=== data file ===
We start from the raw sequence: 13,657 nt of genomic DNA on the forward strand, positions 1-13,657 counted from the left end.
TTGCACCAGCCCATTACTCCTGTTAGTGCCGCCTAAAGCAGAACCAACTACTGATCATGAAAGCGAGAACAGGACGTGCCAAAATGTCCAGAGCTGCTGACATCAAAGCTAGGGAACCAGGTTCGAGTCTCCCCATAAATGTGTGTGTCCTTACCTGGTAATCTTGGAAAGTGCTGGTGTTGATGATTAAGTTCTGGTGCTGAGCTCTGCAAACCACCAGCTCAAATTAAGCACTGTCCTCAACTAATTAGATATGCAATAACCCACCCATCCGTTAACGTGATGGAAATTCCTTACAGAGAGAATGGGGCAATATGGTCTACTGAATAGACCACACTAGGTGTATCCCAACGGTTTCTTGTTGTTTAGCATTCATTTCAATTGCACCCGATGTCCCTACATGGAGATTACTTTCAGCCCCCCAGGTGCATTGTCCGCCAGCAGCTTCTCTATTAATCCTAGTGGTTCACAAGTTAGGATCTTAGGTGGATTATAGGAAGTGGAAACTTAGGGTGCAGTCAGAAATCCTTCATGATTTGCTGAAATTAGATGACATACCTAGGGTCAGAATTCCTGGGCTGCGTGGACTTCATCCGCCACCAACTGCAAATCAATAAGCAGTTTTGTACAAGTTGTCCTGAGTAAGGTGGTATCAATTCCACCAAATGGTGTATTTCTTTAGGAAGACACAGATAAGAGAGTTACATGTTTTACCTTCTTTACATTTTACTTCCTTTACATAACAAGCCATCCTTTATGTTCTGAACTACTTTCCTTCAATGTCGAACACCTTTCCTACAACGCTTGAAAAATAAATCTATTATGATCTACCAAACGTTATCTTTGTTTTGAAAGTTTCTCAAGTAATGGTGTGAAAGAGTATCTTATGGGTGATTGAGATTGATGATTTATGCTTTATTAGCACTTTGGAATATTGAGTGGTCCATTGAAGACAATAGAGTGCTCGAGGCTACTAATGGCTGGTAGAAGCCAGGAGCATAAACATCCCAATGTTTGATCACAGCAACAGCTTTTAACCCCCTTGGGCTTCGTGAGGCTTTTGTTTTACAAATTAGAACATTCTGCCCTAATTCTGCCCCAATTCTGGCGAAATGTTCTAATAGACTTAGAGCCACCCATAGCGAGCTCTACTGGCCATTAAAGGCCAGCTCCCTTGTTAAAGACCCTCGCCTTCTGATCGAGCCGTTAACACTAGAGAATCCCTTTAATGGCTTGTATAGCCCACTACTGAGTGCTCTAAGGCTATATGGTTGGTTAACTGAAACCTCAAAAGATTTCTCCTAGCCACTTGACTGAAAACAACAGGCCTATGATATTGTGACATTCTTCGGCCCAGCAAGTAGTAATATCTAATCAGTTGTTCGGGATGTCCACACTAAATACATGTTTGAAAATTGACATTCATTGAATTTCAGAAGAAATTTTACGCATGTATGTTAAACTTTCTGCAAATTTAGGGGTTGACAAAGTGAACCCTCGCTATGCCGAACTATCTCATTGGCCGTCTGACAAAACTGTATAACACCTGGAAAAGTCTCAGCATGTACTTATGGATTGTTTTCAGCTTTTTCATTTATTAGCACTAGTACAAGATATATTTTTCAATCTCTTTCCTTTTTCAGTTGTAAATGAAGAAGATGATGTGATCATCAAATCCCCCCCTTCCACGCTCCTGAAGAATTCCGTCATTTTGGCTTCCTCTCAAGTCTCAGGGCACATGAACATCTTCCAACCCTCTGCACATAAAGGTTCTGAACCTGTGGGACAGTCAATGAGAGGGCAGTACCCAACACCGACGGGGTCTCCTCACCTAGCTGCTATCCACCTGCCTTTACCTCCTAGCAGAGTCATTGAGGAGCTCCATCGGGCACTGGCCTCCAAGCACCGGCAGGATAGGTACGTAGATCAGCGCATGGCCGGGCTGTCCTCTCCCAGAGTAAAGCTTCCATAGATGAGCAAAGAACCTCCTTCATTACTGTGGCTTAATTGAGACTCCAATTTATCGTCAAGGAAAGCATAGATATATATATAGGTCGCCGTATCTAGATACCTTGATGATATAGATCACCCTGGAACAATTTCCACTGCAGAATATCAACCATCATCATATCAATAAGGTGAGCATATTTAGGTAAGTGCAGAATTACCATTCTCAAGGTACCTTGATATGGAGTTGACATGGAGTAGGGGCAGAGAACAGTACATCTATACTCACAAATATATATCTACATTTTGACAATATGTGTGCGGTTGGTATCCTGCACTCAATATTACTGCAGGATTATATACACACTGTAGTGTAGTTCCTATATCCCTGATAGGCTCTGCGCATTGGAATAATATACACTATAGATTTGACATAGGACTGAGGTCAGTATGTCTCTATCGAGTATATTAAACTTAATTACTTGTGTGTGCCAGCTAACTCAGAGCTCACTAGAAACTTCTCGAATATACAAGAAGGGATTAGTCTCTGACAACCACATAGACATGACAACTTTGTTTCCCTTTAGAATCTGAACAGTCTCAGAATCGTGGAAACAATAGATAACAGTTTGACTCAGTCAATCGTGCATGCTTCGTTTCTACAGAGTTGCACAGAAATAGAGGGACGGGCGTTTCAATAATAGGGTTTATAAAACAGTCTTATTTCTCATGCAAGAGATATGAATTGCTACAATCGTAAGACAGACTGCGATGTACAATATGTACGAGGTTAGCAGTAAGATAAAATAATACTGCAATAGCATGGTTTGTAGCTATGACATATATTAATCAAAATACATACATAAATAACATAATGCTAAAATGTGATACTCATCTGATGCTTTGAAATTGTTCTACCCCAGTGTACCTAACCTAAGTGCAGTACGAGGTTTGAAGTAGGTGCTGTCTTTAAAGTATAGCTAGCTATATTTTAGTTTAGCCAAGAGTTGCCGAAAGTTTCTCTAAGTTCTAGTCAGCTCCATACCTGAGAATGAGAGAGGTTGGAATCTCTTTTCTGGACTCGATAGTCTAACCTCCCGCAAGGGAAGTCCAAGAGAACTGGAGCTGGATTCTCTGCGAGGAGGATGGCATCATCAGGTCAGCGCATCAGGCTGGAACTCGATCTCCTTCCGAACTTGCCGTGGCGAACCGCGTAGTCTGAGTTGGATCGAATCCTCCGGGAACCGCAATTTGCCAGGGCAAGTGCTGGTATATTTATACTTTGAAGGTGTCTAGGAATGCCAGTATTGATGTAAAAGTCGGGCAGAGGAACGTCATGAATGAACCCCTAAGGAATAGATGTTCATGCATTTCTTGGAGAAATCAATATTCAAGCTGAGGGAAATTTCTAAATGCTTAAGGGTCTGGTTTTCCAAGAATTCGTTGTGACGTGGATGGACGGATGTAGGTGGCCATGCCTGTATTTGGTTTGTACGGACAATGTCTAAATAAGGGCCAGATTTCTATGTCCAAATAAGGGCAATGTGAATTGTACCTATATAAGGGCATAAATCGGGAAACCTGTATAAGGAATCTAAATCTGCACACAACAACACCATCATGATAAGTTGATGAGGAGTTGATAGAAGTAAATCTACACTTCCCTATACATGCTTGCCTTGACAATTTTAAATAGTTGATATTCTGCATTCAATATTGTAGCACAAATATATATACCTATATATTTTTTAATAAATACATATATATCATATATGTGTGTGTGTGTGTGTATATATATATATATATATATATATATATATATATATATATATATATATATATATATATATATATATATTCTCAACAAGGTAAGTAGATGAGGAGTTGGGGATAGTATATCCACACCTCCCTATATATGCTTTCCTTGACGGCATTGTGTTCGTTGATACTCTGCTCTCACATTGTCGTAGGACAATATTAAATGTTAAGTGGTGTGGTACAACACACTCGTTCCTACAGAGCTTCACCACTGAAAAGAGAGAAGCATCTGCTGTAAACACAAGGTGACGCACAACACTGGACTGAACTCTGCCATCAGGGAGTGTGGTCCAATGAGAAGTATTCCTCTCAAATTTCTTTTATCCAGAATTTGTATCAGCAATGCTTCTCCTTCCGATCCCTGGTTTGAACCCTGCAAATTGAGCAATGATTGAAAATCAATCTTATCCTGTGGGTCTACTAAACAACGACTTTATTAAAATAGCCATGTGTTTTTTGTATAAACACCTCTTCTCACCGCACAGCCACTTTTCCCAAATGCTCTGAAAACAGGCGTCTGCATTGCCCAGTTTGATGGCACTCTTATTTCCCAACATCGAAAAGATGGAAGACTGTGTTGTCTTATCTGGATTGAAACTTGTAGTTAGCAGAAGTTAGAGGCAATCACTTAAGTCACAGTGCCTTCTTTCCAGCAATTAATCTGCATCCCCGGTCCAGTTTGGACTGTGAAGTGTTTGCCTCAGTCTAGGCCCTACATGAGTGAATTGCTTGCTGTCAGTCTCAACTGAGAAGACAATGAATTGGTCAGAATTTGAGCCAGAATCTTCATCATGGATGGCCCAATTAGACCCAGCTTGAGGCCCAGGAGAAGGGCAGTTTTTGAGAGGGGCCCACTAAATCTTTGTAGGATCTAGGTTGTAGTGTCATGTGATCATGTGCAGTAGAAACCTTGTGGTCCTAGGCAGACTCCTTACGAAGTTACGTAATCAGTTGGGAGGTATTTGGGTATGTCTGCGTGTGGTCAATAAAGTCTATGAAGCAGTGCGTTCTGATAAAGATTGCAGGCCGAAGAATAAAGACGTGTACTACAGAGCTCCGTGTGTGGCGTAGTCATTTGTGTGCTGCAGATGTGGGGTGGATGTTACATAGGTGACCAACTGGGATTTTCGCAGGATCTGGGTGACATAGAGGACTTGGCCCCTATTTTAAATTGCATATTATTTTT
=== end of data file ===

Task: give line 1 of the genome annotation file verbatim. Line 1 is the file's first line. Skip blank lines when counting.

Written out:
We start from the raw sequence: 13,657 nt of genomic DNA on the forward strand, positions 1-13,657 counted from the left end.